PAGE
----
DIY Open Shelving is easier than you think. Create this simple look at home with minimal tools and just a few hours of hands-on work.
I’m so excited because this week we tackled a brand new project in our Indiana house based on an element of the Kitchen Makeover that I gave the Arizona House a few weeks ago!
Now its time to tackle the blank wall space behind the dresser!
This project involves all three of the things that I love so much about DIY and design. It has a purpose for your home, it involves a simple building project and, of course, we brought in some color!
If you have young kids in your home, it’s highly likely that you have come across the same problem that we are having currently: LEGOS EVERYWHERE!
And yes, we definitely still have a Christmas Tree up in March. Oops!
Xander has really gotten into large Lego sets over the past year. Since he also has two younger brothers that are tiny tornadoes, he has resorted to protecting his favorites on top of his dresser.
This past Christmas he had “Lego Shelves” on his wish list, and I told him I would love to build him some as one of my projects this year.
how to Build open shelving
Open shelving is a really simple project, perfect for a beginning DIY’er. It involves minimal tools, minimal supplies, and only a few hours of work.
- 1x boards (choose the same width board as your bracket)
- Stain or Paint
- Miter Saw (or have your boards cut to size at Home Depot)
- Orbital Sander (or sanding blocks)
- Stud Finder
- Measuring Tape
WHAT KIND OF WOOD DO YOU USE FOR DIY OPEN SHELVING?
Because of the brackets that I chose, it worked out best to use 1X boards. I purchased the 10″ brackets, which fit perfectly with a 10″ wide board, but the brackets have 8″ and 12″ options as well.
You can really use any wood species for this project but I opted for common pine board to keep costs down.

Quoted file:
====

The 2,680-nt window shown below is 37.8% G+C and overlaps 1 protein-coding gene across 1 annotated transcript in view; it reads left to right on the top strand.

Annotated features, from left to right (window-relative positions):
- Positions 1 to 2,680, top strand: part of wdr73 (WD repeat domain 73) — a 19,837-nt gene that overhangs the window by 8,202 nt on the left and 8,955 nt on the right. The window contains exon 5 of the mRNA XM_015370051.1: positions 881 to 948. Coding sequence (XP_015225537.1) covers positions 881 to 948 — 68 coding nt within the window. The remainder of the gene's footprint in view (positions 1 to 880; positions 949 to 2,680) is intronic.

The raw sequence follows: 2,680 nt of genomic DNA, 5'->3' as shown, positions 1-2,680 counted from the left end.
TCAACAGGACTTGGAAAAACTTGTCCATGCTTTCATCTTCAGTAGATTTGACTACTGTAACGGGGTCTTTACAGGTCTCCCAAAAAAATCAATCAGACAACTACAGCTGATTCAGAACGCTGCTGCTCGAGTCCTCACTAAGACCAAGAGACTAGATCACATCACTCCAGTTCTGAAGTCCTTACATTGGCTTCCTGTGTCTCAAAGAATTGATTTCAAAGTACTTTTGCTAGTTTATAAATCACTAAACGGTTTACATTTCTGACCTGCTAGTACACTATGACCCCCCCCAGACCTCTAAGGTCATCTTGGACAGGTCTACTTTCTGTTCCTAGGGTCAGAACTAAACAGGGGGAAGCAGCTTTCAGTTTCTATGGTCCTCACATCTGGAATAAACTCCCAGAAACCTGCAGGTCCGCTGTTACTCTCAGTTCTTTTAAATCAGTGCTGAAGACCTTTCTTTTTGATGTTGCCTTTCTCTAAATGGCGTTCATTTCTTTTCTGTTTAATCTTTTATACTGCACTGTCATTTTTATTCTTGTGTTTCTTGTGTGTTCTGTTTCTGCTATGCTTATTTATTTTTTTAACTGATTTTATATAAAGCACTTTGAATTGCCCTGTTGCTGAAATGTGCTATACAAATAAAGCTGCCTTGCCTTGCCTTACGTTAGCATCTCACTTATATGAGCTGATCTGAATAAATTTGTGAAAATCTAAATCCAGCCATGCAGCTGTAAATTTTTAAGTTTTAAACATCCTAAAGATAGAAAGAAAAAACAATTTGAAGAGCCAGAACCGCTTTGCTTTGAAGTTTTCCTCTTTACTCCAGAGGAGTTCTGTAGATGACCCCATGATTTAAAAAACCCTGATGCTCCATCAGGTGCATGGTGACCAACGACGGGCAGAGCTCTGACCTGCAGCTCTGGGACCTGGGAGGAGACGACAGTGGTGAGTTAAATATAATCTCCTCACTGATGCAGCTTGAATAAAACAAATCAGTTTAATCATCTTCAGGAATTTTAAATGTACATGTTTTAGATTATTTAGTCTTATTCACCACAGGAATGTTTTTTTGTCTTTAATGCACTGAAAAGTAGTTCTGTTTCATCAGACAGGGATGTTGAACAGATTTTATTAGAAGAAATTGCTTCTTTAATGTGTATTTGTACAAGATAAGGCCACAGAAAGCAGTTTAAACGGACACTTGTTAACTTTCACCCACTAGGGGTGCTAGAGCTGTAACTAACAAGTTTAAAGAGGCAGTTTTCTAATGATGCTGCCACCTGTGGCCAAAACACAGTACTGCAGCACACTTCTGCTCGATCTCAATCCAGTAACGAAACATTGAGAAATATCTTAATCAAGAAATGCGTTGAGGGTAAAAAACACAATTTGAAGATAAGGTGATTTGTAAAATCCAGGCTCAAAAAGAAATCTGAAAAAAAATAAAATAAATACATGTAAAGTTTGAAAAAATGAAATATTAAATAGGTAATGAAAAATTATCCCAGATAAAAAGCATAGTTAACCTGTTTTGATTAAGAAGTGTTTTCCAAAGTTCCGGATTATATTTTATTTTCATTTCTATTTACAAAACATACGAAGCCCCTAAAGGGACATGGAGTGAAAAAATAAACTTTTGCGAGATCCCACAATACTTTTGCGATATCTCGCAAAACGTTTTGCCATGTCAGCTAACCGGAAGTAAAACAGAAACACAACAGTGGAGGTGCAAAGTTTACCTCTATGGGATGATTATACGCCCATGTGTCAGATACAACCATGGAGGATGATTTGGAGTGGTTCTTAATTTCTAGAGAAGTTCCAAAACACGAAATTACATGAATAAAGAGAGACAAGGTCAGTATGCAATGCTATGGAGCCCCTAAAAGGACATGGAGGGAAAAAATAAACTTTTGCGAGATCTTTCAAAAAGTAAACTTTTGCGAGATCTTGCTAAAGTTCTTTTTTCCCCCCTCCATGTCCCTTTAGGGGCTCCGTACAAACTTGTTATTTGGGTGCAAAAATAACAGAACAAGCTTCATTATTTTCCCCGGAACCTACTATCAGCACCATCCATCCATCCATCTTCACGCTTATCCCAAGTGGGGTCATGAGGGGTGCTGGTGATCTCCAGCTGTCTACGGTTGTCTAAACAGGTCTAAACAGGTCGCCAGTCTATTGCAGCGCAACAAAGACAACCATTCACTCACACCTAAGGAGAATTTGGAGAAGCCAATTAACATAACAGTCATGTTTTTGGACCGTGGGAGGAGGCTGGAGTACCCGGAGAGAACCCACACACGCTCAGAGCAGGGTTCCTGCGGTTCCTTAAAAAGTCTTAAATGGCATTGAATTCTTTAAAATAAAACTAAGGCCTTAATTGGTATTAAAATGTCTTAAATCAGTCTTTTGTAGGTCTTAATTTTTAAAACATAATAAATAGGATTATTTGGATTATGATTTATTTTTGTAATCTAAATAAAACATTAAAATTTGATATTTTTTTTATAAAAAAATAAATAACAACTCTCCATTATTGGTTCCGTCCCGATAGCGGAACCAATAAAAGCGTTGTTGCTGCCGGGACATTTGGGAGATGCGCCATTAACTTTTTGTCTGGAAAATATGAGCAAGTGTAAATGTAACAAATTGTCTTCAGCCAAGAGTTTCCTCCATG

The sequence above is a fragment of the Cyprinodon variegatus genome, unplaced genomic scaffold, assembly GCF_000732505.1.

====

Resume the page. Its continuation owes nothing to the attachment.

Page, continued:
How much does open DIY shelving cost?
I purchased some 1x10x8 common pine boards at $21 per piece.
I also purchased shelf brackets at $19 per set of 4.
All other supplies I already had on hand, so my total for 3 shelves was around $120.
SHOP TOOLS & SUPPLIES:
diy open shelving PROJECT PLANS:
Step 1 – Locate studs on the wall
The brackets come with wall anchors but I think it’s super important (if at all possible) to drill the brackets directly into wall studs for added security.
When the studs have been located I like to mark them with tape so I can step back and look at the overall space before determining how many brackets to use and therefore how long to cut the shelves.
My favorite stud finder has a magnet on the back which is strong enough to go through the drywall and stick to the wall when it hits a drywall screw or nail.
Grab one for about $7 and I promise you will never miss a stud again!
Step 2 – Determine THE Shelf Length
Your shelf length will be determined by a couple of factors.
1- What looks best in the space visually?
With this being a fully customizable project, it’s important to evaluate the space you are working in to help determine shelf length. As a general rule of thumb, never make DIY open shelves longer than what’s below it. Instead, aim for a length that’s slightly shorter. This will help achieve vertical balance on your wall.